Honduras & US Relationships

Honduras & US Relationships GOVERNMENT Mainland Honduras gained independence from Spain in 1821.  Roatán, an island in the Caribbean Sea. has a colorful and different history that weaves in stories of Indians, invaders, pirates, buried gold, and a blend of races and languages.

A good description of Roatán’s story is available at: The 1982 Honduran constitution provides for a strong executive, a unicameral National Congress, and a judiciary appointed by the National Congress. The president is directly elected to a 4-year term by popular vote. The Congress also serves a 4-year term; congressional seats are assigned the parties’ candidates in proportion to the number of votes each party receives in the various departments. The judiciary includes a Supreme Court of Justice (one president and 14 magistrates chosen by Congress for a 7-year term), courts of appeal, and several courts of original jurisdiction–such as labor, tax, and criminal courts.

For administrative purposes, Honduras is divided into 18 departments, with 298 mayors and municipal councils selected for 4-year terms. Honduras is a strong ally of the U.S. and generally supports U.S. initiatives. There is close cooperation with Honduras in the areas of counter-narcotics and counter-terrorism.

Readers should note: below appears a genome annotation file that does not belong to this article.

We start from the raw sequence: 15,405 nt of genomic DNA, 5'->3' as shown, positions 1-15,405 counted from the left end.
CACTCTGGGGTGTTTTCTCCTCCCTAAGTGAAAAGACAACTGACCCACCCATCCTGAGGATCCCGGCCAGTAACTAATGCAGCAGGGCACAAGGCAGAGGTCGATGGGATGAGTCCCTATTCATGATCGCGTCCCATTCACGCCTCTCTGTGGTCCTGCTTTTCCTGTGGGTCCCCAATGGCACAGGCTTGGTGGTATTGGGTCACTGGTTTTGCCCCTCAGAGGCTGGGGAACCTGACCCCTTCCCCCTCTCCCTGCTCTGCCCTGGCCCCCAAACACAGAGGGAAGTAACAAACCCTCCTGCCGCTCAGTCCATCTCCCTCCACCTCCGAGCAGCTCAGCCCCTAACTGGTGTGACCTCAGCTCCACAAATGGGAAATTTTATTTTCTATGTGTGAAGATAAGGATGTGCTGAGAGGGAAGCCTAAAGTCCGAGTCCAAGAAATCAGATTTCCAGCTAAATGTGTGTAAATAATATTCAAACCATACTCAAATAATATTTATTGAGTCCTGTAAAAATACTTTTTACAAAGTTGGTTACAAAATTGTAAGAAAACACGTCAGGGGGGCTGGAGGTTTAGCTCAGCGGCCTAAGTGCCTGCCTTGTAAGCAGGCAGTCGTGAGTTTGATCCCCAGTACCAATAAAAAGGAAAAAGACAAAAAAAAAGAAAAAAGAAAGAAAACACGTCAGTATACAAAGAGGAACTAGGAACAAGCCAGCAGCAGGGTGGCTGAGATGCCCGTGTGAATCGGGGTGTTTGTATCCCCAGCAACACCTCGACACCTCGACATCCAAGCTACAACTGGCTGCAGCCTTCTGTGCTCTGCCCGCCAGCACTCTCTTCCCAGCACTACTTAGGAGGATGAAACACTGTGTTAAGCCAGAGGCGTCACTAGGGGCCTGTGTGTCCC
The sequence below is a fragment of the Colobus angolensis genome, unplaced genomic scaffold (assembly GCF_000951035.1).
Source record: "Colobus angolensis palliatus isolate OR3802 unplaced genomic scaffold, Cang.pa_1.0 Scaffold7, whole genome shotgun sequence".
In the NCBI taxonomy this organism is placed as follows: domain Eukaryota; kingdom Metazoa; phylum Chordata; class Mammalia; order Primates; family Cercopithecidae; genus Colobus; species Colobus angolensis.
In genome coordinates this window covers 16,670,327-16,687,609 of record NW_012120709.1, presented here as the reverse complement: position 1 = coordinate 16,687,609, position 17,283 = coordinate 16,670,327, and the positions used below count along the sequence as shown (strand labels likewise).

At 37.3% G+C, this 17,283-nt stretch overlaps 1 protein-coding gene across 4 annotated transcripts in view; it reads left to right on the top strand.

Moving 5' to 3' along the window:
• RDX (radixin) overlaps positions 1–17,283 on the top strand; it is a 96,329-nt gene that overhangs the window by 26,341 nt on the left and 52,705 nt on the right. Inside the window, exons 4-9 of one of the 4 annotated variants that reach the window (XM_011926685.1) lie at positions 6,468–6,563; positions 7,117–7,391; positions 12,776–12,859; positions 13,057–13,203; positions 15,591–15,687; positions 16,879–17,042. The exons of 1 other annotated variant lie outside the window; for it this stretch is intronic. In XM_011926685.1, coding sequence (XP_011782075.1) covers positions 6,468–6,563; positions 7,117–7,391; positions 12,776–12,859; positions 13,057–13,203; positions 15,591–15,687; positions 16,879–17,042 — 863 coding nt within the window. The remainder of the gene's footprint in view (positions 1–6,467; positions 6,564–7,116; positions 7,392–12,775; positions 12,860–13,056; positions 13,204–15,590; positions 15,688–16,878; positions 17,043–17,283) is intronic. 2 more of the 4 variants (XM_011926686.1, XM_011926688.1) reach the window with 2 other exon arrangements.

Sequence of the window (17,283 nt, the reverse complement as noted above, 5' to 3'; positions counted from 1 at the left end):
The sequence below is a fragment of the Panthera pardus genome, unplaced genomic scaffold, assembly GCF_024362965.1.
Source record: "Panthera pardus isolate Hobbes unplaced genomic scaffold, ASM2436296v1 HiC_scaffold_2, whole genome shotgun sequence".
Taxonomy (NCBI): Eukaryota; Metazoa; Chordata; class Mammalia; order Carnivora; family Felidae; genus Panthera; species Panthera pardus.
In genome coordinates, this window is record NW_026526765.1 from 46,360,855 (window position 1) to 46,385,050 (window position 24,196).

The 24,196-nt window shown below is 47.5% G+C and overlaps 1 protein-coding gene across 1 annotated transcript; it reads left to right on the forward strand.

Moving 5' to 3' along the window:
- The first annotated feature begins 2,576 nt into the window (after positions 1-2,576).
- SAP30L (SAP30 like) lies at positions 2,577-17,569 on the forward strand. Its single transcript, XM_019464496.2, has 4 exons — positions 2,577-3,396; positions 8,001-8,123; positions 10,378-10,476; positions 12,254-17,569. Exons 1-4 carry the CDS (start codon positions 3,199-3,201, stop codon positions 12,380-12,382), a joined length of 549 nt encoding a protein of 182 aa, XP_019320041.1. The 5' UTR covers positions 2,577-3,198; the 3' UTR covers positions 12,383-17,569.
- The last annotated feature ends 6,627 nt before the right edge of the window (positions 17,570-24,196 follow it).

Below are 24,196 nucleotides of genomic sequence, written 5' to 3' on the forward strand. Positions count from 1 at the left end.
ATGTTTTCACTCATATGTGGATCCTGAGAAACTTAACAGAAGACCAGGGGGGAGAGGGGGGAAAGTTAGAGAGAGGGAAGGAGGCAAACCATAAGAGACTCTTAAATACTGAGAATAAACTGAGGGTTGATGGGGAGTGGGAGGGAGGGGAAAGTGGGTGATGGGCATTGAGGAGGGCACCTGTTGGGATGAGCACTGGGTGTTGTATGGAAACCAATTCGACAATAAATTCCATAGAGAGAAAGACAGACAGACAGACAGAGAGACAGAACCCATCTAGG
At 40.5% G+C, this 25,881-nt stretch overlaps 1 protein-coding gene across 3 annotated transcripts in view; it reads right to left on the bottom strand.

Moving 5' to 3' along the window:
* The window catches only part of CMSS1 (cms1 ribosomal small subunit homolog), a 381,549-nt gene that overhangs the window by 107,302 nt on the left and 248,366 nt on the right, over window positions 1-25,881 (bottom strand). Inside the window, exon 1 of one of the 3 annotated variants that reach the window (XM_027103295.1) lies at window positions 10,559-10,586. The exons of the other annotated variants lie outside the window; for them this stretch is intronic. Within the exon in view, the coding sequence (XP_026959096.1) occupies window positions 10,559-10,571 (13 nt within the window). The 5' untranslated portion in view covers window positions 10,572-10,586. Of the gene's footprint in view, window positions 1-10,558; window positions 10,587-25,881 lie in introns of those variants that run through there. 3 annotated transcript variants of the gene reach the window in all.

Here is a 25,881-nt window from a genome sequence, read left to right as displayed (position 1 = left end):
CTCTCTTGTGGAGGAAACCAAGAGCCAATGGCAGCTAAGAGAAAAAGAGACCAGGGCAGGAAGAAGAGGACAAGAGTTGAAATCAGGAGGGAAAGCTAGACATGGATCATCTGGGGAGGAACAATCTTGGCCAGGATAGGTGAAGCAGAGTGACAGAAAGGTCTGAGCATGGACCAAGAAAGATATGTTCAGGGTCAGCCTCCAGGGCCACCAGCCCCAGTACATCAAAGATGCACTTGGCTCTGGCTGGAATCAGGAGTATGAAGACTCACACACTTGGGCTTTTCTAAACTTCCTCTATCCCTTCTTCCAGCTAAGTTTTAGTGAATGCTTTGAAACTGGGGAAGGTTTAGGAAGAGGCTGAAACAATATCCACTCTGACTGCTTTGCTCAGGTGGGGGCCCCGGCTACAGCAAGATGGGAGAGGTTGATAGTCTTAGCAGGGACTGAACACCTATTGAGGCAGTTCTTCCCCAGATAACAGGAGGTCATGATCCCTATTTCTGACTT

The Honduran port of Puerto Cortez is part of the U.S. Container-security Provision. In 2004, the United States and Honduras signed the U.S.-Central America Free Trade Agreement (CAFTA), which eliminates tariffs and other barriers to trade in goods, services, agricultural products, and investments. Additionally, CAFTA is expected to solidify democracy, encourage greater regional integration, and provide safeguards for environmental protection and labor rights.

U.S. Policy Toward Honduras U.S.-Honduran ties are further strengthened by numerous private sector contacts, with an average of between 80,000 and 110,000 U.S. citizens visiting Honduras annually plus between 500,000 and one million cruise ship passengers coming to Roatán yearly and about 15,000 Americans residing there.

More than 150 American companies operate in Honduras. In order to help strengthen Honduras’ democratic institutions and improve living conditions, the United States has provided substantial economic assistance. The United States has historically been the largest bilateral donor to Honduras.

Over the years, U.S. foreign assistance has helped advance such objectives as fostering democratic institutions, increasing private sector employment and income, helping Honduras manage its arrears with international financial institutions, providing humanitarian aid, increasing agricultural production, and providing loans to micro-businesses.

Recent Politics Zeleya’s critics said the vote, which was ruled illegal by the Supreme Court, aimed to remove the current one-term limit on serving as president and pave the way for his possible re-election. The November elections went off as scheduled with excellent voter participation and the newly elected President, Pepe Lobo, was inaugurated January 27th, 2010.

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